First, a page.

Complex passwords are highly secure, no doubt. But they are also nearly impossible to remember – leading to users and admins alike writing them down where they are easily discovered. Instead, use a good passphrase generator that allows users to start with 3-4 words that are inherently memorable, then generate a passphrase that they can actually remember.

  1. Don’t Let Employees Have Admin Accounts 

Most cyberattacks originate at an endpoint – a workstation or device. That means if endpoints have admin privileges, hackers get them, too. Most users do not need admin privileges to – for example – install additional software. So, cancel all local admin privileges, ensure the role-based access rights are updated and appropriately compartmentalized, and let users ask if they need greater privileges.

  1. Practice Good Hygiene

AD and Azure AD are complex environments with multiple moving parts to manage over time. This inevitably leads to stale objects – defunct groups, users that are no longer actually employed, decommissioned endpoints, and even just infrequently used objects. These stale objects clutter up security efforts and expand the attack surface measurably. Practicing good AD hygiene will not only improve security, it will streamline compliance reviews and audits, too.

  1. Nix Permanent Security Group Memberships

Attackers just love Domain Admin, Enterprise Admin and Schema Admin security groups. Once they access one of these groups, they basically own your AD. So, if organization admins have permanent membership in these groups, a smart hacker will attack personal admin accounts to gain membership, too. To avoid this, make membership in security groups temporary. Most Enterprise Admin and Schema Admin privileges aren’t frequently used anyhow. For the more frequently used Domain Admin group, create a system of granting temporary membership ad hoc. You can also make domain credentials less powerful by restricting their permissions. To do so, remove unnecessary users from the built-in administrator group.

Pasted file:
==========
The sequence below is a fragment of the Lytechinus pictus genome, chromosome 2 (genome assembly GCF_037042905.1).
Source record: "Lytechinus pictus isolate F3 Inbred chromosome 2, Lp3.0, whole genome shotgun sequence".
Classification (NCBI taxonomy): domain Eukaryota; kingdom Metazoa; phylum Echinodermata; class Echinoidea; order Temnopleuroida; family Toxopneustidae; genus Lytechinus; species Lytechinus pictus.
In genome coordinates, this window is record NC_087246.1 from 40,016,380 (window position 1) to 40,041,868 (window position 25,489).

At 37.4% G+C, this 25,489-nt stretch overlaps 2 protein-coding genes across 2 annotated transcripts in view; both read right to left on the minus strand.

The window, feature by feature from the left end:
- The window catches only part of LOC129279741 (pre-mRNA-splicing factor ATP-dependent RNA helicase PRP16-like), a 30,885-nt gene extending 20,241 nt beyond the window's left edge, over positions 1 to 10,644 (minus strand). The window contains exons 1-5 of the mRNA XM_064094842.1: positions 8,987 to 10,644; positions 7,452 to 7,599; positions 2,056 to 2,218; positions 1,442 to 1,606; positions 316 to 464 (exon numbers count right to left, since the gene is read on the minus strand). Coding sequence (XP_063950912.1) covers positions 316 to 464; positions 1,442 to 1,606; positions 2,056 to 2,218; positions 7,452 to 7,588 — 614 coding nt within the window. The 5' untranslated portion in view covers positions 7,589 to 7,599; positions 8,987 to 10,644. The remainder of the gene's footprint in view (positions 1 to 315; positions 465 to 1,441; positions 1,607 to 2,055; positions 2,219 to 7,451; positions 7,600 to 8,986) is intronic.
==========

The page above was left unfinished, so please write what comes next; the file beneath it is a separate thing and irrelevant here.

The Bottom Line

In 2023, Active Directory and Azure Active Directory security need to be brought to the forefront of security leader mindshare. These core identity and access management solutions are mission critical in enterprises of all sizes. Security stakeholders would be well-advised to take serious steps to harden them before hackers notice how just vulnerable your implementations of them actually are.

Menachem Shafran

Menachem Shafran is a product leader with more than 15 years of experience in product management and cybersecurity. Mr. Shafran has managed complex product ranging from cybersecurity, homeland security, DevOps automation to mobile applications. His strength in creating a product vision, aligning R&D efforts with sales and marketing has been demonstrated over the years during his tenure at Quali, NowForce, now part of Verint (VRNT), and Radware (RDWR). Prior to his roles in product management, Mr. Shafran served for 5 years in the IDF’s Elite Intelligence Unit 8200, where he served both as a researcher and as a team leader. Mr. Shafran holds a B.Sc in mathematics from the Hebrew University and B.Mus in percussion.